3.8 Problems with Material Production: Waste

 

 

3.8 Problems with Material Production: Waste

The energy used to produce the materials for engineering projects is only half the problem. We must also consider what happens to the products after theirin-uselife is over. Some materials can be reused or recycled to go back to thein-usestream, however a large majority will end up as waste, and will need to be disposed of.


Example: Computers in the USA

30 million computers are thrown away each year in US (~14% are recycled now). Heavy metals present in the computers pollute water. Other materials will pollute the environment, and the space they take up put pressure on land usage. Tackling waste flows can reduce environmental impact and save money.

The electronics and automobile industry are beginning to design for the end of life

(Source: MIT Opencourseware [see reference 3])

Image sourced from MIT opencourseware under a Creative Commons Attribution-NonCommercial-ShareAlike 3.0 United States License
http://dspace.mit.edu/bitstream/handle/1721.1/39134/1-964Fall-2004/NR/rdonlyres/Civil-and-Environmental-Engineering/1-964Fall-2004/7304E211-2A38-4420-90C5-9669E185203F/0/lec1_introduction_jao.pdf


The following passage states some facts about waste in the UK:

The UK produces around 335 million tonnes of waste per year. Of this, 30 million tonnes is household waste and the majority (nearly 70 per cent) is not recycled. In landfill, biodegradable waste, such as food and garden waste, produces methane (CH4), a powerful greenhouse gas. There are more than 1500 landfill sites in the UK and, in 2001, they produced 25 per cent of the UK's methane emissions. Methane is a more powerful greenhouse gas than carbon dioxide. Along with the unnecessary carbon emissions associated with creating waste in the first place, this means that household waste contributes to climate change. Recycling more, preventing waste food and composting at home all help to reduce this impact.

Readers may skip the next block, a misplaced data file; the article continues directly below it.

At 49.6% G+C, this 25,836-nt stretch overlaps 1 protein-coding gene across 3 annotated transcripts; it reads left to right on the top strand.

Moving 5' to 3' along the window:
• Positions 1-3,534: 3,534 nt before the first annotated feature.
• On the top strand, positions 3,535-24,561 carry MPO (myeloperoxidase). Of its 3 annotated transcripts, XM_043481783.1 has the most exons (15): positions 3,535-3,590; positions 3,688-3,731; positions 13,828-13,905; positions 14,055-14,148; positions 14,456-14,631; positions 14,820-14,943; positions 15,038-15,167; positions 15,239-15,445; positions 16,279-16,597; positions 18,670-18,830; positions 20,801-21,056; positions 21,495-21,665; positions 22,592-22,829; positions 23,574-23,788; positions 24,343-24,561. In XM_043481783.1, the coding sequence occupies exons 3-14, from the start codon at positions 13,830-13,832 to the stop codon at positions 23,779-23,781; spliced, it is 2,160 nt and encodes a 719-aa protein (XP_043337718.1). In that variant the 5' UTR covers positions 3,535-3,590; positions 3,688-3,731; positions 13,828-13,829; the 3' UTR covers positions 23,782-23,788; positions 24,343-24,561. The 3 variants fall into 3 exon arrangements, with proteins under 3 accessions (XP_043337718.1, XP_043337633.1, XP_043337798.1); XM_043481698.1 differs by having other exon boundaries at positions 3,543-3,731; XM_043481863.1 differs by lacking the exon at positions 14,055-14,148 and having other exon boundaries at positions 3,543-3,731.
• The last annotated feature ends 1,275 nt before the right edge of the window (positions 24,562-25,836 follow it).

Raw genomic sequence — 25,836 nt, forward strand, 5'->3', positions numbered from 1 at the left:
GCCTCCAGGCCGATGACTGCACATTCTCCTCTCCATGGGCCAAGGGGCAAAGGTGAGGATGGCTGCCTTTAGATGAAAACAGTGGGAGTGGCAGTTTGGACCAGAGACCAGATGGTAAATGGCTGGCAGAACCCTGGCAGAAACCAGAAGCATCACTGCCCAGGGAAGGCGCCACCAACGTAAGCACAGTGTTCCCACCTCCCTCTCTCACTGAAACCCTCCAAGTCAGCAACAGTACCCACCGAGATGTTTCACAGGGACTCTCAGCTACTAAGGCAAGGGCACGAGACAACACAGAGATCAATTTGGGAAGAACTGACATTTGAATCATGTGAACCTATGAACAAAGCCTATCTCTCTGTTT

(Source Open University [see reference 5])

Above text sourced from The Open University under a Creative Commons Attribution-NonCommercial-ShareAlike 2.0 Licence
http://labspace.open.ac.uk/mod/oucontent/view.php?id=426564&section=1.2.2


Note that only 30 out of a total of 335 million tonnes of waste per year are from the domestic setting. The rest will be industrial waste, where an engineer will be in a position to influence.

The following talk gives a good description of the harms of plastic pollution.

http://www.ted.com/talks/dianna_cohen_tough_truths_about_plastic_pollution.html

Often engineers are only concerned with getting a product to the market, and what happens to the product after it finishes its life is left to waste management systems and companies. With more thought put in during the design phase, products can be manufactured for ease of dismantle, re-use or more effective recycling at the end of their life.